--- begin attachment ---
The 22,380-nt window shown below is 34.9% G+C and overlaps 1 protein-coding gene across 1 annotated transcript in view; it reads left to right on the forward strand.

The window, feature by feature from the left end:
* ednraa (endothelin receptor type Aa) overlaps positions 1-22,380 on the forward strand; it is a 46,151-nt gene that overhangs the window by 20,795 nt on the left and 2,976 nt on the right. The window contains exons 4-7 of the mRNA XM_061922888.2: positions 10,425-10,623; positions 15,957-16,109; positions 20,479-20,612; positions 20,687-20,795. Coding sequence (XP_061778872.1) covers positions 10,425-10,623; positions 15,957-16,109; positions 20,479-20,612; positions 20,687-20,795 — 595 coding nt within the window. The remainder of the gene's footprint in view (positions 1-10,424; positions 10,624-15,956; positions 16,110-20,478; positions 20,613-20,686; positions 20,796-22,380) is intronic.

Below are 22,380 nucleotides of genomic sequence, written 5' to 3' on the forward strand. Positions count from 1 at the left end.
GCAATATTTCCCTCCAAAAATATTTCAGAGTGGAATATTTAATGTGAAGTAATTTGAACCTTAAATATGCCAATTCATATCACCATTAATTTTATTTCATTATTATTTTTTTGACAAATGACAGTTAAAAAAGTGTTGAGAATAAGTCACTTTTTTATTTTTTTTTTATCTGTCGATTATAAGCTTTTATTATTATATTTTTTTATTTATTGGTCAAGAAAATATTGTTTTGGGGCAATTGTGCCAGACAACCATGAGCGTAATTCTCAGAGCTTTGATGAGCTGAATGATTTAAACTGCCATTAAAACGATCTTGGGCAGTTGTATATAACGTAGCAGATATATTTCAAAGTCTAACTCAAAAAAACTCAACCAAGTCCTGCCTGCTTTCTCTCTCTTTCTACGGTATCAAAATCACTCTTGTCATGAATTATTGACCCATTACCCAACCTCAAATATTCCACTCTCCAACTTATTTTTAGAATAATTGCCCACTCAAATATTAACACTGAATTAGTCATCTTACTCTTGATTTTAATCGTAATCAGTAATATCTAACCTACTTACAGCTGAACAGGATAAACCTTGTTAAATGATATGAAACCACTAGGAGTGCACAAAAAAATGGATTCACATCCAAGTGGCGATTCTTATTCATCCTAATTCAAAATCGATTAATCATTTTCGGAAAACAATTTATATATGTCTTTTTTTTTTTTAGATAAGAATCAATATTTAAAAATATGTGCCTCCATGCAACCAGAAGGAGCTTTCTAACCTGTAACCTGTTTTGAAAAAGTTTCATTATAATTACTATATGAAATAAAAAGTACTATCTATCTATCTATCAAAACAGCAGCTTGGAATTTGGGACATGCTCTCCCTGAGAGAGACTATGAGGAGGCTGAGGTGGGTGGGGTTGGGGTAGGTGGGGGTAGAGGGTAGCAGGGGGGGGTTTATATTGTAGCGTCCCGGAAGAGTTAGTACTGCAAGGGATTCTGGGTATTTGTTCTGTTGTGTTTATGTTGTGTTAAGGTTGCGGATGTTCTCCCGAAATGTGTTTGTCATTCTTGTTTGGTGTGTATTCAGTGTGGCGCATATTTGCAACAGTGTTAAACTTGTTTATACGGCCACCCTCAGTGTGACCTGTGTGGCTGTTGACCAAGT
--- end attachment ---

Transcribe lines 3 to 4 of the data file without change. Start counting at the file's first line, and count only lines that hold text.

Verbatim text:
* ednraa (endothelin receptor type Aa) overlaps positions 1-22,380 on the forward strand; it is a 46,151-nt gene that overhangs the window by 20,795 nt on the left and 2,976 nt on the right. The window contains exons 4-7 of the mRNA XM_061922888.2: positions 10,425-10,623; positions 15,957-16,109; positions 20,479-20,612; positions 20,687-20,795. Coding sequence (XP_061778872.1) covers positions 10,425-10,623; positions 15,957-16,109; positions 20,479-20,612; positions 20,687-20,795 — 595 coding nt within the window. The remainder of the gene's footprint in view (positions 1-10,424; positions 10,624-15,956; positions 16,110-20,478; positions 20,613-20,686; positions 20,796-22,380) is intronic.

Below are 22,380 nucleotides of genomic sequence, written 5' to 3' on the forward strand. Positions count from 1 at the left end.